Rogers & Hammerstein’s Cinderella – I’ve not yet seen this musical, brought to Broadway in 2013, but it got 9 Tony nominations, including best revival of a musical (Annie is a competitor). It’s gotten generally good reviews, with a script that’s more modern than the previous version. This show closed on Broadway January 3, 2015 and is now touring the country.
Finding Neverland is a kid-friendly show for the most part (read our reservations and review here). It’s the story of how Peter Pan was created through the influence of four brothers that JM Barrie met and become close to. For those who hate Peter Pan (me!) it’s a surprisingly wonderful show.
Mary Poppins – you’ll sing along to your favorites like a Spoonful of Sugar and Feed the Birds during this classic musical. The kids (and I) loved the show, even though my 6 year old (at the time) usually has a hard time making it through a production in his own chair. It took a little bit to understand the British accents, but that didn’t bother the kids. The magic of Mary Poppins flying isn’t lost on the adults. The show has an intermission (and lots for sale!) but the show is long at 2 hours and 45 minutes. The New York Times warns it’s a sanitized version with too many life lessons, but the kids will enjoy it. Here is Mary Poppins’ touring website.
Billy Elliot the Musical – the show that opened on Broadway in 2008, and won 10 Tony awards in 2009 (including best musical and best leading actor for hte three kids playing Billy at the time) is a delight for kids and adults. It’s closed on Broadway now and began its national tour in 2010. With music by Sir Elton John, and dancing (from ballet to tap to improvisation) the show hits all the marks and emotions. Read the Jersey Kids review of Billy Elliot here.
Spiderman: Turn off the Dark – If you follow Broadway news, you’ll know that this (at $65 million, the most expensive show ever produced on Broadway) has experienced a lot of delays and injuries. The injuries are from all the flying sequences that should be unlike anything seen on Broadway to date. The story follows the cartoon story, so if your kids are Spiderman fans, this may be a good show for them. It was initially directed (and co-written) by Julie Taymor, who did the Lion King, but the show got an overhaul making it a wider audience hit. Read our review here.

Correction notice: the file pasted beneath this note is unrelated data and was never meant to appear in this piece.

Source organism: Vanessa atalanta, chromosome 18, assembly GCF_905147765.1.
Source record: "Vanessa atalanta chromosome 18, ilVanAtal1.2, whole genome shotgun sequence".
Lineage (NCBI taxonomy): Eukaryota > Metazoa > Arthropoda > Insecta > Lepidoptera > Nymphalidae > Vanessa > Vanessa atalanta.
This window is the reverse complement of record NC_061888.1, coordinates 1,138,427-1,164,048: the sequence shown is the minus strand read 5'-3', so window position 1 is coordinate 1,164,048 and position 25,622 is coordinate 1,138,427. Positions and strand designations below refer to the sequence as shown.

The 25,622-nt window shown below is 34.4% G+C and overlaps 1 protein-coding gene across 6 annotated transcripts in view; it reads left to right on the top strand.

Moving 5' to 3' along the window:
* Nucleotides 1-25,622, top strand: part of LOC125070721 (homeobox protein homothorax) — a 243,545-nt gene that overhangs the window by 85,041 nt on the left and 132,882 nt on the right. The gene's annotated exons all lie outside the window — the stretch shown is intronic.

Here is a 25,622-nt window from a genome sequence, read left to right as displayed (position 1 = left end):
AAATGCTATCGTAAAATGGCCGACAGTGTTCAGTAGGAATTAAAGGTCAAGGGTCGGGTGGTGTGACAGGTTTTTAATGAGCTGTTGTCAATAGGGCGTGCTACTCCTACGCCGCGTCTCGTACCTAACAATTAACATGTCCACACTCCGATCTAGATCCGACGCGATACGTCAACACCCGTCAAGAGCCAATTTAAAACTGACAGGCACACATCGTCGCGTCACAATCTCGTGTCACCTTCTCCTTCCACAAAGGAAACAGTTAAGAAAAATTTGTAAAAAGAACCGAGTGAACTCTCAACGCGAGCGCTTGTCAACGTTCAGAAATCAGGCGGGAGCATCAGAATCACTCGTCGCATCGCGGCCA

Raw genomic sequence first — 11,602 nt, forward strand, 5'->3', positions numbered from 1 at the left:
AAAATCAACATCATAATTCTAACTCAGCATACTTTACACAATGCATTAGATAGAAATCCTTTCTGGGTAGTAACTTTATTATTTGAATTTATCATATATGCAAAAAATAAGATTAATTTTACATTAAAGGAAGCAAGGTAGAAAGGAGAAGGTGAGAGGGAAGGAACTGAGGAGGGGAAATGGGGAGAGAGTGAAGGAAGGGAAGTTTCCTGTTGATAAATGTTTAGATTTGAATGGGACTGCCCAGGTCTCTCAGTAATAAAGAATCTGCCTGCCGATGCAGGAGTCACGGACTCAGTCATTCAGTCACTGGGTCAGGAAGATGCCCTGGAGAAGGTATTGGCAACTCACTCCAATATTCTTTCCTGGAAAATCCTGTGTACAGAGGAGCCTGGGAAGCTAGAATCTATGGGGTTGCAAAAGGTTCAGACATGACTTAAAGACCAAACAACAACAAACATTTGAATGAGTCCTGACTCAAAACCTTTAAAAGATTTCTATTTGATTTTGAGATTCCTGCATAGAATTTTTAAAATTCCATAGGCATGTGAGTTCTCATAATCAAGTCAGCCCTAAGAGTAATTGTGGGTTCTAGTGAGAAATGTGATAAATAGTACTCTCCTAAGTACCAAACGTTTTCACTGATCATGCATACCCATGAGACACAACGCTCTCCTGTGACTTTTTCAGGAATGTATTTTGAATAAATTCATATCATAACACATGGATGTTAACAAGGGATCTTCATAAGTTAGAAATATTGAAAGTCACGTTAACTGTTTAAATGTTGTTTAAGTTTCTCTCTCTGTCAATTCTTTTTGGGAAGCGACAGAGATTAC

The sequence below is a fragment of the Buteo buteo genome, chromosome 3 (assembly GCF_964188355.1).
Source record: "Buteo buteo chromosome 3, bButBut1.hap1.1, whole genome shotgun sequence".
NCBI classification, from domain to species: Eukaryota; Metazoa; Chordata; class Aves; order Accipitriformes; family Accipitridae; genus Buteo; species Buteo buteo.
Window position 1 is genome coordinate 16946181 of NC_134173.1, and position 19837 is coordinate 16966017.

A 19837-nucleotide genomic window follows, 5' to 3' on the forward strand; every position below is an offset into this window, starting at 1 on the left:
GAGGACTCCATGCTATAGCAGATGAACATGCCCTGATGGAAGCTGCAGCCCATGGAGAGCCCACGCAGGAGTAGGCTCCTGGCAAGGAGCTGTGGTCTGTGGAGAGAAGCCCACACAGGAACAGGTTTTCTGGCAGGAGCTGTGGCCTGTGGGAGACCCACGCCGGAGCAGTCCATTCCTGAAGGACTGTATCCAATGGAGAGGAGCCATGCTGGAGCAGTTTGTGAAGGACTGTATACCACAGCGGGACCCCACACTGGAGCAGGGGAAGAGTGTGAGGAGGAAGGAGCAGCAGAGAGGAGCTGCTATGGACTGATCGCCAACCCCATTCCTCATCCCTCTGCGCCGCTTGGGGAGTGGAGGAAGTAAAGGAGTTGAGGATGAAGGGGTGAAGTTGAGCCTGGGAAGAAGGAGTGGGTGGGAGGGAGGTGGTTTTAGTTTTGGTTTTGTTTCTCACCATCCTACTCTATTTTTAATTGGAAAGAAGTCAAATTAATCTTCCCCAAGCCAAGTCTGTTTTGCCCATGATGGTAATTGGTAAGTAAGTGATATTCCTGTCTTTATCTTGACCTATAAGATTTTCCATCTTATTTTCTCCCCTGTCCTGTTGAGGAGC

Annie – It’s a hard knock life! The classic Annie musical returned to Broadway in 2012 (Sarah Jessica Parker once had the title role). Here’s our review. It was nominated for a 2013 Best Revival of a Musical Tony award.
Newsies – I’m kicking myself for not getting tickets to this show when it was at Paper Mill Playhouse. Kids and adults love this high energy musical and it’s improved much since its days as a feature film. Here’s our Newsies review.
Here is a full list of reviews of Broadway shows appropriate for kids.
Broadway Discount Ticket Codes
Some shows you’ll only find tickets full price – or even above full price if it’s really hot (resale tickets). When I’m looking into show tickets, I go first to BroadwayBox.com. If you search for discount codes online, often it brings you to this site anyway. I’ve ordered through them many times – never a problem. TodayTix recently started offering discount tickets as well. Originally they were for day-of tickets, but now you can get them ahead of time.
If you’re flexible in the show you see, you can go a TKTS booth in New York. The Times Square booth has same-day tickets available, and offer up to 50% off (not all are that price). They have one window dedicated to full price tickets as well. The wait can be long. Download their free app to find out what shows are available. At the downtown Brooklyn booth, you can get same day evening tickets, or matinee tickets for the next day. The South Street Seaport booth has been closed since Hurricane Sandy. If you qualify for TDF membership ($35-40/year), you can get some discounted tickets ahead of time, but it’s hit or miss and you won’t know where you’re seated. You also can’t plan more than a few weeks in advance. That said, I’ve often gotten fabulous orchestra seats next to people who paid full price and my membership pays off with just one show. I don’t recommend using TDF if you’re in town for a short time and want to guarantee you see certain shows. But if you’re local or you are flexible, it’s a great option. Tickets are $45 for plays and $55 for musicals (with a small $2-4 fee).
Students who are at least 18 can get a membership in Tix4Students and see discounted shows.
Here’s how to sign up for a Broadway lottery.
Broadway families sometimes offers special ticket deals or special events, like preshow activities or talk-back nights.